When water inspires fluid craft


Why did I not realise until recently that my textile art has nearly always been concerned with water?
My early work included manipulated shibori made waves, sea and water images using layered transparent fabrics and hand dyed silk threads. Then, thirty years ago I went to Venice and my heart was captured. Since then my work has been inspired by this beautiful decaying city, its architecture and its canals. Venetian Renaissance architectural decoration with its emphasis on symmetry and proportion is formal and static but it is enclosed and imprisoned by water. Ironically it is this very element which shows this same architecture at its most fluid in the ever changing and fleeting reflections which surrounds one everywhere in Venice.
Light reflecting colour off the water, patterns made by the sunlight shining through glass, fleeting glimpses of transient swirling forms, the ebb and flow of the canals’ gentle movements, and sinuous sensuous curves describe a city whose life blood is water yet at the same time held captive by it. Linking these two apparently disparate ideas has led me to experiment with linear stencils capturing the Gothic quatrefoils within a wave like mesh.
I have literally thousands of photographs of Venice and I have drawn and sketched from these. I enjoy changing the scale of my drawings on the computer with large images becoming jewel like miniatures. I print these and use them in the background of embroideries or make miniature sketchbooks which I add to a background of prints of my textile work.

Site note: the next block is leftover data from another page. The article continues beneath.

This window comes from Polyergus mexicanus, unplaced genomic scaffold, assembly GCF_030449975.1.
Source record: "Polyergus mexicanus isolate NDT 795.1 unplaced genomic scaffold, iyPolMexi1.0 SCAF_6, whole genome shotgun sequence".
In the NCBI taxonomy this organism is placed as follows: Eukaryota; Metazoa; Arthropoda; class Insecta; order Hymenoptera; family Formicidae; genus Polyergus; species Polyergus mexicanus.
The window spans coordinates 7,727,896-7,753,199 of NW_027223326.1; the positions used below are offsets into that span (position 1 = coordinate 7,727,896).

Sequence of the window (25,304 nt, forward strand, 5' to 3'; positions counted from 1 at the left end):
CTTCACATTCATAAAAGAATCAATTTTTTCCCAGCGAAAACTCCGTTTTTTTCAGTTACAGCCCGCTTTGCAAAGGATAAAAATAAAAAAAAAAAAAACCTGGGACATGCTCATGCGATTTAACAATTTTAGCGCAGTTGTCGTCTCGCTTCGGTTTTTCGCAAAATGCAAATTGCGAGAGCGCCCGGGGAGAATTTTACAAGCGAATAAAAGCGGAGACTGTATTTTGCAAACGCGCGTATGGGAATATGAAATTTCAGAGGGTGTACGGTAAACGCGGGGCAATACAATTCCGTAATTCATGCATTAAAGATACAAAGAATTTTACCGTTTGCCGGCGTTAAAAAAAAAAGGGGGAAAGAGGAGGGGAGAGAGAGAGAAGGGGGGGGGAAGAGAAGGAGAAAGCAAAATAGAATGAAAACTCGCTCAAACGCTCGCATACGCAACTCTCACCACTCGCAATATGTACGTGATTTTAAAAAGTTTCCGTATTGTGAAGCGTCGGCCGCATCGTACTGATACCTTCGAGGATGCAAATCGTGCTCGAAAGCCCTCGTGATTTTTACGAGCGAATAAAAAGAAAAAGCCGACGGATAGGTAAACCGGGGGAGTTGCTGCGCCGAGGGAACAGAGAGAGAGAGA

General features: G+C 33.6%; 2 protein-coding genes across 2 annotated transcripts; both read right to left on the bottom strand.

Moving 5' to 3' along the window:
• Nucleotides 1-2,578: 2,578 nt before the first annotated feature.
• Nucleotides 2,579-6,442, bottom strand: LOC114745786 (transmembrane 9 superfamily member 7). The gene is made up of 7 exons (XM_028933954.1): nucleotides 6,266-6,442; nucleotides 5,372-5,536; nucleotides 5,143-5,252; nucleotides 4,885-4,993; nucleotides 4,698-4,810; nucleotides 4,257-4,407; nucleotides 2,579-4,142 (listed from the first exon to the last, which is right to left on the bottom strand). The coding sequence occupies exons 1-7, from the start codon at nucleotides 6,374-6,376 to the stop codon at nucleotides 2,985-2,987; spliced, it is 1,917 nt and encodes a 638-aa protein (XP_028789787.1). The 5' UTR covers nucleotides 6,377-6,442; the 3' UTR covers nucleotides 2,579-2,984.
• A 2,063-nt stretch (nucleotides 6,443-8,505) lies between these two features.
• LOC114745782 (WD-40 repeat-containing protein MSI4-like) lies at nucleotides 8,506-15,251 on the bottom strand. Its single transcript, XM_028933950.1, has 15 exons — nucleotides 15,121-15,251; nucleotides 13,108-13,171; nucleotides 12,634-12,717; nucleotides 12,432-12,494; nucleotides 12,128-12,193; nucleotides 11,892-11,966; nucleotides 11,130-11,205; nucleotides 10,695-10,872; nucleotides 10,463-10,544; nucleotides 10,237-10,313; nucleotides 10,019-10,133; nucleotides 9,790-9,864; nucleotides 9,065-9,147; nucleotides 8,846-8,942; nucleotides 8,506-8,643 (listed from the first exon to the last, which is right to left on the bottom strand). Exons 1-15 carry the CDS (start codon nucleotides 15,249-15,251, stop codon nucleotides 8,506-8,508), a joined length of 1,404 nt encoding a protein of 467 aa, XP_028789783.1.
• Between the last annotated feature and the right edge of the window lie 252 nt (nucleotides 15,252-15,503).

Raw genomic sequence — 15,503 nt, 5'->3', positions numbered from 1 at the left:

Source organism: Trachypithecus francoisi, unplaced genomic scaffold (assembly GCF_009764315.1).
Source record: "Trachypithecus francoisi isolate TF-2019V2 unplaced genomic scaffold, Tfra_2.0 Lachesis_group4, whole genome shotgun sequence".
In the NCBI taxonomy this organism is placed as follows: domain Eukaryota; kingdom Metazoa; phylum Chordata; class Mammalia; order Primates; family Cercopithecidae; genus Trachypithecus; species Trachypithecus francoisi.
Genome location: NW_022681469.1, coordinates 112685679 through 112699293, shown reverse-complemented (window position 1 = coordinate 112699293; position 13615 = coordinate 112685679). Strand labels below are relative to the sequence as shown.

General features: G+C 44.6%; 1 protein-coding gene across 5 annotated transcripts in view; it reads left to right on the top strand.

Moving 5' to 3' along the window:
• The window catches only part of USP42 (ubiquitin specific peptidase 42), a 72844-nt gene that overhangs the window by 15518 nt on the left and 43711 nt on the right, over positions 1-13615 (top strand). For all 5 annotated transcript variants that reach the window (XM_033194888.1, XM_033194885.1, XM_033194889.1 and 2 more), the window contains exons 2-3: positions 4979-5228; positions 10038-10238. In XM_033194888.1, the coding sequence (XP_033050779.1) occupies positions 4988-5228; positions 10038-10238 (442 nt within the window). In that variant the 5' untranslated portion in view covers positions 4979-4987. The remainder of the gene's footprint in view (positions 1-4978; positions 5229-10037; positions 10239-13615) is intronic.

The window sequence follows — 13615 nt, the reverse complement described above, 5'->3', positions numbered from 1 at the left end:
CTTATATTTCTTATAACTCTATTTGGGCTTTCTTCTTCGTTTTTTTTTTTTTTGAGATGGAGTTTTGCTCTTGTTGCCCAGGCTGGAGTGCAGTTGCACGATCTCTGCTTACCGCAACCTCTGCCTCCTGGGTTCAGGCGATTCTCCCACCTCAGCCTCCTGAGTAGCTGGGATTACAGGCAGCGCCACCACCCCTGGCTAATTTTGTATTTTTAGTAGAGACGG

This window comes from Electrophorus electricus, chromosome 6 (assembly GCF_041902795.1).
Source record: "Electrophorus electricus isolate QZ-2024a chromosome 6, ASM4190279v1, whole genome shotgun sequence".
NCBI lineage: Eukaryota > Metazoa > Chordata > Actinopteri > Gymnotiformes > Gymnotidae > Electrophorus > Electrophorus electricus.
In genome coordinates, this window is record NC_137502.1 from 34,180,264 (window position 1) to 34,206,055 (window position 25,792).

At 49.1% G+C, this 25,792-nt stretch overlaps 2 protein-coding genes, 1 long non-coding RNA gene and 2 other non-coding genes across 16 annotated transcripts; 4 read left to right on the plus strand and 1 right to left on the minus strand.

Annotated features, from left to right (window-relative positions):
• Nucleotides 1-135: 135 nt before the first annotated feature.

Many pieces begin with a selection of prints on a wide variety of fabrics and papers, especially Japanese type papers. Roller printing on plastic sheets is a favourite using a variety of textured rollers. I photocopy my own drawings, sketches, photographs and even my embroideries. These I then manipulate in Photoshop, especially using the positive / negative filter finally printing these on to fabrics of all kinds.
Prints on fine transparent fabrics can be starched and details carefully cut out before being applied. On thicker fabrics, for example shiny satins I use Markal Artist Paintstick oil crayons over stencils (wait 48 hours and heat set both sides of the fabric) which are then free machine stitched and quilted.
Backgrounds are made for a variety of these methods developing the design as I work. On the surface I add machine embroidered shapes stitched on water dissolvable fabric, hand embroidery, and, sparingly, small beads and metal threads.
I also like to create three dimensional vessels using free machining on dissolvable fabric with embedded metallic papers. Additional grids are made with machine wrapped silk threads which I attach to dissolvable fabric for accurate results.
My latest work is stitched paper which is then cut and manipulated into 3D shapes to give the added interest in the shadows created. I see future work on water and architecture continuing to explore three dimensional shapes with the option of expressing ideas in virtual pieces which can be “investigated from within”. Did I mention my birth sign is Aquarius!